It was a long, grueling procedure but a few good things came out of it.  One, we did buy the ranch on 20 acres in the White Mountains (near Show Low, AZ), and it is just perfect.  Two, I think I worked up a full fifteen-minute comedy routine while I was driving.  I am still tweaking it but it is funnier than half the crap I hear at stand up shows.  I’ll keep tinkering but what the hell – maybe I will give it a shot.  Doing a stand up routine isn’t on my bucket list or anything but it would verify that I am as funny as I think I am.  Finally, I did read the entire Mistborn Trilogy by Brandon Sanderson during the transition period.

The Mistborn series centers around a group of characters who are called Allomancers.  In the context of the story, that means they draw their power from "burning" specific metals in their bodies (often ingesting metal flakes to do so).  Each metal does something different, and Allomancers have a varied amount of ability.  For example, burning steel and iron give the Allomancers the ability to push and pull on metal.  If the metal is light, it flies to or away from them.  If the source of metal being pushed/pulled is heavier than the Allomancer, then they fly towards/away from that source.  Allomancers use that ability to leap through the city like a spring – hence my entry title.  The series is an ensemble piece, from multiple characters’ points of view, which is quite effective for the story itself.  The first book starts with the standard Big Bad that need needs overthrowing and goes from there.

All in all, I very much enjoyed the series.  Sanderson did a very good job of weaving the plot threads together.  Elements of the story that seem inconsequential often make much more sense as you read further in the series itself.  There are a few "WTF?" moments, such as:

SPOILER (when highlighted)
Why is Ruin completely able to control people through Hemalurgy but the reader is told repeatedly that metal is anathema to Ruin, in the sense that the entity cannot read the metal plates or detect the atium through other metals?  Seems counter-intuitive….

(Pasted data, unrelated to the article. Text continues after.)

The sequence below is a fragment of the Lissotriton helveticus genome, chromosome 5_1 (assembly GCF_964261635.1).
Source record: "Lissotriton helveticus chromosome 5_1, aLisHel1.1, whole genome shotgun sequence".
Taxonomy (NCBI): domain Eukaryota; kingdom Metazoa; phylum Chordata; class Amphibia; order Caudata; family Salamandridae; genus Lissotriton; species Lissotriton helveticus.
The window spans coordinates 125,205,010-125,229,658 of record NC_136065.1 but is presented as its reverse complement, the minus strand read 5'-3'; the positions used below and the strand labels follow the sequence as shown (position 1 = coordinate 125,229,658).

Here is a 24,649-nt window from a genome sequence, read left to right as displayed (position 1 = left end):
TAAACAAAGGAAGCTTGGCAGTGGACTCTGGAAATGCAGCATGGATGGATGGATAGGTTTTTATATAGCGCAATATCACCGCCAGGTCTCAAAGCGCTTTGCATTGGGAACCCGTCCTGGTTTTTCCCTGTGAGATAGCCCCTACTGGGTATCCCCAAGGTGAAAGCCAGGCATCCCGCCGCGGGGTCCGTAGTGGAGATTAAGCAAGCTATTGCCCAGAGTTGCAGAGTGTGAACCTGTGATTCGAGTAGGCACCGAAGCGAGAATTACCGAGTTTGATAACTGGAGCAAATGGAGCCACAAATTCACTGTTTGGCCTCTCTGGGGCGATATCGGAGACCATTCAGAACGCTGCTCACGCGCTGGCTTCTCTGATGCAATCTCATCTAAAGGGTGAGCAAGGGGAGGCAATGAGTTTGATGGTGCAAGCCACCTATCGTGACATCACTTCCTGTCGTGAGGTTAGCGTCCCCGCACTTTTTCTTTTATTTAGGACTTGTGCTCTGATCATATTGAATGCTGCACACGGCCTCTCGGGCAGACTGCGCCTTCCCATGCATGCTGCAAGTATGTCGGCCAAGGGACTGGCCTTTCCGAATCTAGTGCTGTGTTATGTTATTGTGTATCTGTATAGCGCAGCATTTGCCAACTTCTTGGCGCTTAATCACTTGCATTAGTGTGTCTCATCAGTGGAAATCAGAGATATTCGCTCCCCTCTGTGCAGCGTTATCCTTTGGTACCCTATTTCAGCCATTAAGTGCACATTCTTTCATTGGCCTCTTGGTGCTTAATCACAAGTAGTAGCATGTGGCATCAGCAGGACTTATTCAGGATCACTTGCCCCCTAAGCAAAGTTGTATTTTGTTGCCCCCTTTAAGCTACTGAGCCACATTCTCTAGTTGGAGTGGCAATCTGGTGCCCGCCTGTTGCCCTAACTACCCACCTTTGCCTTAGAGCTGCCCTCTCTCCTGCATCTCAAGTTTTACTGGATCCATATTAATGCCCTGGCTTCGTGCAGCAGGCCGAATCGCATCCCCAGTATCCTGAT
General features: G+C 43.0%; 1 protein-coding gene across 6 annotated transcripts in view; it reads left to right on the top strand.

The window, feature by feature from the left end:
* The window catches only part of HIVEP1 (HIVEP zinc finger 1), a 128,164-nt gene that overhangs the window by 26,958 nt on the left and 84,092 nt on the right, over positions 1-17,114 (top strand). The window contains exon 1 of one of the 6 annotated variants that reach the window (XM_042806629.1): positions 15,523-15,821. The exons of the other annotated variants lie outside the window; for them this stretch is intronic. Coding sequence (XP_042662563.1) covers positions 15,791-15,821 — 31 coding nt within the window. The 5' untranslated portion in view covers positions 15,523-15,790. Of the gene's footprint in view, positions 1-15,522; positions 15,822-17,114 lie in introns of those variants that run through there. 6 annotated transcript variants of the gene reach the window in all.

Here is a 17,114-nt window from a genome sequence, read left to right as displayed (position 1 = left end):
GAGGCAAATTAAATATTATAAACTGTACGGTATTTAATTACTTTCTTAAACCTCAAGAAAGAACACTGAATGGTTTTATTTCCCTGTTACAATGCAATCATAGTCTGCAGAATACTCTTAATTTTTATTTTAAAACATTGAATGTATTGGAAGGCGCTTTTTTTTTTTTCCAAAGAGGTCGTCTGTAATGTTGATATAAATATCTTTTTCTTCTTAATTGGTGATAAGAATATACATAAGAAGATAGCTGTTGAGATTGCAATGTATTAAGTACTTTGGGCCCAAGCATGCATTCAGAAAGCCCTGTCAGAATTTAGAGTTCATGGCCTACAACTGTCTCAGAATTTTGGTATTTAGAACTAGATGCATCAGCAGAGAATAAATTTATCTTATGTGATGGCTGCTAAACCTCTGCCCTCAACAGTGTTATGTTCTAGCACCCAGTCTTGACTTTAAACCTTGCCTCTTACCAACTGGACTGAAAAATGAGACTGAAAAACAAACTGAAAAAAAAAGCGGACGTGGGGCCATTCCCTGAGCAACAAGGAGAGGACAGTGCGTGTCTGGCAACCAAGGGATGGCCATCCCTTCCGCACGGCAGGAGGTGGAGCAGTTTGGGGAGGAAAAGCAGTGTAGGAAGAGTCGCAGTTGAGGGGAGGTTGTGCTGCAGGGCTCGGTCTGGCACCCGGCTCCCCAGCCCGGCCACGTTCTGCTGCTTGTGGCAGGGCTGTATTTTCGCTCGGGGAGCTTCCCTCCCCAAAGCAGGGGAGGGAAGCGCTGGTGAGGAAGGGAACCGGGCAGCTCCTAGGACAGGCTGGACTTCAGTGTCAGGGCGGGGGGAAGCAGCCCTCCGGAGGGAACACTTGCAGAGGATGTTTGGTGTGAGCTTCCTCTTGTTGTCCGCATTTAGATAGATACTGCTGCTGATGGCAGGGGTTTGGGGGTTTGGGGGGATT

But overall, I thought it was quite good.  The slowest part of the series is the first 3/4 of book two.  For a while I thought I was looking at another Sovereign Stone Trilogy.  The first book of that series was absolutely stunning and chilling – only to have the second and third books fall completely flat.  They were only marginally connected to the first book and left dangling plot threads and at least one character had his fate unstated  Blarg.

Fortunately, the second book of the Mistborn series was saved by a couple of scenes at the end that were just Crowning Moments of Awesome (if you don’t know what that is, look it up) and the third book was gripping start to finish.  I could not put it down.

Word of warning:  these books are crushingly bleak and I think the ending may turn some folks off, but I enjoyed it a  lot.  If I still gave a crap about the Wheel of Time series, I would be very happy with Sanderson taking the reigns of that project.  The Mistborn series is a good read for anyone that likes heroic fantasy, and I give it an A+ recommendation.

The fact that Sanderson grew up only a few miles from the center of the football universe (Memorial Stadium at the University of Nebraska) has no bearing on it, I assure you….

Okay, a blog entry down.  Tomorrow, off to find an apartment – and settle in for a few years of writing.